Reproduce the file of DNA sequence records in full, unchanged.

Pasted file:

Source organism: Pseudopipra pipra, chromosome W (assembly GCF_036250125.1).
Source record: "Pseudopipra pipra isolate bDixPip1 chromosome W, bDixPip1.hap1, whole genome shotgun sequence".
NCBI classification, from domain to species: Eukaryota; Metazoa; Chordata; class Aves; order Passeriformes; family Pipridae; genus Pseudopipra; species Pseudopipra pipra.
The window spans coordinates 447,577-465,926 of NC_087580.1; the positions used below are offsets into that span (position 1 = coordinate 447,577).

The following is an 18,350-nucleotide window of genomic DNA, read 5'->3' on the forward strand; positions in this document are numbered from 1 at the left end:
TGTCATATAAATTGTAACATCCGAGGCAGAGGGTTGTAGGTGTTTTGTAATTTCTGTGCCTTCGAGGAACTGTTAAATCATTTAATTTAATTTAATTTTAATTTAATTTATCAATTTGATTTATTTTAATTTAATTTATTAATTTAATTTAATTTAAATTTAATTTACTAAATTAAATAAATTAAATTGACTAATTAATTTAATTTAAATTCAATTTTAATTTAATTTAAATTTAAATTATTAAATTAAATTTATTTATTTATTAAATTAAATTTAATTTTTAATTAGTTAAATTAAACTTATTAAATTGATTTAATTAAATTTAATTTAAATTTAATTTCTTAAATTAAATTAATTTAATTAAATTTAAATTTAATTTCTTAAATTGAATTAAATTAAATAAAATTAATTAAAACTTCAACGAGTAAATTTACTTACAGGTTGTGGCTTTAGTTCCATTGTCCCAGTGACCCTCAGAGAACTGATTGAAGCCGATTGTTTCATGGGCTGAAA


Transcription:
Source organism: Pseudopipra pipra, chromosome W (assembly GCF_036250125.1).
Source record: "Pseudopipra pipra isolate bDixPip1 chromosome W, bDixPip1.hap1, whole genome shotgun sequence".
NCBI classification, from domain to species: Eukaryota; Metazoa; Chordata; class Aves; order Passeriformes; family Pipridae; genus Pseudopipra; species Pseudopipra pipra.
The window spans coordinates 447,577-465,926 of NC_087580.1; the positions used below are offsets into that span (position 1 = coordinate 447,577).

The following is an 18,350-nucleotide window of genomic DNA, read 5'->3' on the forward strand; positions in this document are numbered from 1 at the left end:
TGTCATATAAATTGTAACATCCGAGGCAGAGGGTTGTAGGTGTTTTGTAATTTCTGTGCCTTCGAGGAACTGTTAAATCATTTAATTTAATTTAATTTTAATTTAATTTATCAATTTGATTTATTTTAATTTAATTTATTAATTTAATTTAATTTAAATTTAATTTACTAAATTAAATAAATTAAATTGACTAATTAATTTAATTTAAATTCAATTTTAATTTAATTTAAATTTAAATTATTAAATTAAATTTATTTATTTATTAAATTAAATTTAATTTTTAATTAGTTAAATTAAACTTATTAAATTGATTTAATTAAATTTAATTTAAATTTAATTTCTTAAATTAAATTAATTTAATTAAATTTAAATTTAATTTCTTAAATTGAATTAAATTAAATAAAATTAATTAAAACTTCAACGAGTAAATTTACTTACAGGTTGTGGCTTTAGTTCCATTGTCCCAGTGACCCTCAGAGAACTGATTGAAGCCGATTGTTTCATGGGCTGAAA